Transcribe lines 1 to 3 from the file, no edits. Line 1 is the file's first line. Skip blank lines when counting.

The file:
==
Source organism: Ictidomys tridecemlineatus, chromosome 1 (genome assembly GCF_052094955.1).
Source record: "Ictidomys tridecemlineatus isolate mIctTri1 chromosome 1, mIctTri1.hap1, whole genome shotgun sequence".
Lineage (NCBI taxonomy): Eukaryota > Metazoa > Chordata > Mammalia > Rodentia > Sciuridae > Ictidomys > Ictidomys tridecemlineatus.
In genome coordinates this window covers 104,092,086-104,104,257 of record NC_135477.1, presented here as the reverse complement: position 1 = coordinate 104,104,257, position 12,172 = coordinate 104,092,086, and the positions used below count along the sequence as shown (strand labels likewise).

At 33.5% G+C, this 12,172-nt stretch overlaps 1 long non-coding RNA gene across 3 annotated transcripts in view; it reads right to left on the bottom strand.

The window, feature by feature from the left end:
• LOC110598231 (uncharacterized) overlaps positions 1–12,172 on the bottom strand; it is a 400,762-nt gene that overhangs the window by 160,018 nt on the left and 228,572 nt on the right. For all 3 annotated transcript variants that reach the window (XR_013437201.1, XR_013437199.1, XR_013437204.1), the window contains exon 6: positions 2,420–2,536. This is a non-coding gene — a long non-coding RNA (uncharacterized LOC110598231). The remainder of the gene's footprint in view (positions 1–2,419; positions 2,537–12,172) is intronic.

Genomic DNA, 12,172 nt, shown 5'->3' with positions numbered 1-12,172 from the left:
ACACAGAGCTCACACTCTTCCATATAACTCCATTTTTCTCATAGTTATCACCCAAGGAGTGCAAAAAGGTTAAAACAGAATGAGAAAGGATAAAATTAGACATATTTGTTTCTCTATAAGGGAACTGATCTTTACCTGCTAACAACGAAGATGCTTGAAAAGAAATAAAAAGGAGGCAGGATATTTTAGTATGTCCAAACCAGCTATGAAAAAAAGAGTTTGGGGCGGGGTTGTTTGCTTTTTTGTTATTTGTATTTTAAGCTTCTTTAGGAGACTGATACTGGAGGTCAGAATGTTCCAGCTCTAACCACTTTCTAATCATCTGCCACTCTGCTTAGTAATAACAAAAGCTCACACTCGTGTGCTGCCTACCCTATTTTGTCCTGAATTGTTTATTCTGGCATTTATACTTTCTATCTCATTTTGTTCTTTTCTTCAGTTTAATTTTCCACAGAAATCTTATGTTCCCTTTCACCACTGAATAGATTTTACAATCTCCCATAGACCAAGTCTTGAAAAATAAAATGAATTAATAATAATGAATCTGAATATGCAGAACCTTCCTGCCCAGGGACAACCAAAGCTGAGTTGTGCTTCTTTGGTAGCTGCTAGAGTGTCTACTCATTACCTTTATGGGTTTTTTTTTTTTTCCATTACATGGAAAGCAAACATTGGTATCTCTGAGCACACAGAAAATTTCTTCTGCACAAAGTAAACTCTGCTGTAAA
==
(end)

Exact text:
Source organism: Ictidomys tridecemlineatus, chromosome 1 (genome assembly GCF_052094955.1).
Source record: "Ictidomys tridecemlineatus isolate mIctTri1 chromosome 1, mIctTri1.hap1, whole genome shotgun sequence".
Lineage (NCBI taxonomy): Eukaryota > Metazoa > Chordata > Mammalia > Rodentia > Sciuridae > Ictidomys > Ictidomys tridecemlineatus.